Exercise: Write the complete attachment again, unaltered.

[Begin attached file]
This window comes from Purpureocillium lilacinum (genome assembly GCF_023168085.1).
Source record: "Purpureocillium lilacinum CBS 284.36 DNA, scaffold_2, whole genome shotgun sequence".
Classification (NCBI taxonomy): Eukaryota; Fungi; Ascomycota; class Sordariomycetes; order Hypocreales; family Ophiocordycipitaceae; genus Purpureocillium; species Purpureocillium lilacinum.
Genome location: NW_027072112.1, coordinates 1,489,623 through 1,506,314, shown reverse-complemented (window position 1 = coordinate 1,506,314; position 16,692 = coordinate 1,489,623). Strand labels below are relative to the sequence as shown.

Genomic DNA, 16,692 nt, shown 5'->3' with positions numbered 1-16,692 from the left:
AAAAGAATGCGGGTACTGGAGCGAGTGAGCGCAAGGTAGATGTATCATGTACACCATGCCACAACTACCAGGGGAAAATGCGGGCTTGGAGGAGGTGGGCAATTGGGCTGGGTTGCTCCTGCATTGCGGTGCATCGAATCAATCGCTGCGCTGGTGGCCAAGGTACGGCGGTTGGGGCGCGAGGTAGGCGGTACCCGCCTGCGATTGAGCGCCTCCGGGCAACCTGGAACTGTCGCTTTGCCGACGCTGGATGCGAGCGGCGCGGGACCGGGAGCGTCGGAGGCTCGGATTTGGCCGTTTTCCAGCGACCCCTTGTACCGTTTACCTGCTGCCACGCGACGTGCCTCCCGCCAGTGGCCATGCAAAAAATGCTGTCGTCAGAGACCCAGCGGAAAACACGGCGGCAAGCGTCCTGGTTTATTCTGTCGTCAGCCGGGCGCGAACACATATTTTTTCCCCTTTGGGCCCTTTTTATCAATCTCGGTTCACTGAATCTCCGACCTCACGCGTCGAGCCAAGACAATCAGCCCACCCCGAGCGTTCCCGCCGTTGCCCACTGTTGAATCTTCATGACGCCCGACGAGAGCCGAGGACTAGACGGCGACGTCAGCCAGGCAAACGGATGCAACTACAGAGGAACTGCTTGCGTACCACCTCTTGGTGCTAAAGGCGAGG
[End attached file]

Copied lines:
This window comes from Purpureocillium lilacinum (genome assembly GCF_023168085.1).
Source record: "Purpureocillium lilacinum CBS 284.36 DNA, scaffold_2, whole genome shotgun sequence".
Classification (NCBI taxonomy): Eukaryota; Fungi; Ascomycota; class Sordariomycetes; order Hypocreales; family Ophiocordycipitaceae; genus Purpureocillium; species Purpureocillium lilacinum.
Genome location: NW_027072112.1, coordinates 1,489,623 through 1,506,314, shown reverse-complemented (window position 1 = coordinate 1,506,314; position 16,692 = coordinate 1,489,623). Strand labels below are relative to the sequence as shown.

Genomic DNA, 16,692 nt, shown 5'->3' with positions numbered 1-16,692 from the left:
AAAAGAATGCGGGTACTGGAGCGAGTGAGCGCAAGGTAGATGTATCATGTACACCATGCCACAACTACCAGGGGAAAATGCGGGCTTGGAGGAGGTGGGCAATTGGGCTGGGTTGCTCCTGCATTGCGGTGCATCGAATCAATCGCTGCGCTGGTGGCCAAGGTACGGCGGTTGGGGCGCGAGGTAGGCGGTACCCGCCTGCGATTGAGCGCCTCCGGGCAACCTGGAACTGTCGCTTTGCCGACGCTGGATGCGAGCGGCGCGGGACCGGGAGCGTCGGAGGCTCGGATTTGGCCGTTTTCCAGCGACCCCTTGTACCGTTTACCTGCTGCCACGCGACGTGCCTCCCGCCAGTGGCCATGCAAAAAATGCTGTCGTCAGAGACCCAGCGGAAAACACGGCGGCAAGCGTCCTGGTTTATTCTGTCGTCAGCCGGGCGCGAACACATATTTTTTCCCCTTTGGGCCCTTTTTATCAATCTCGGTTCACTGAATCTCCGACCTCACGCGTCGAGCCAAGACAATCAGCCCACCCCGAGCGTTCCCGCCGTTGCCCACTGTTGAATCTTCATGACGCCCGACGAGAGCCGAGGACTAGACGGCGACGTCAGCCAGGCAAACGGATGCAACTACAGAGGAACTGCTTGCGTACCACCTCTTGGTGCTAAAGGCGAGG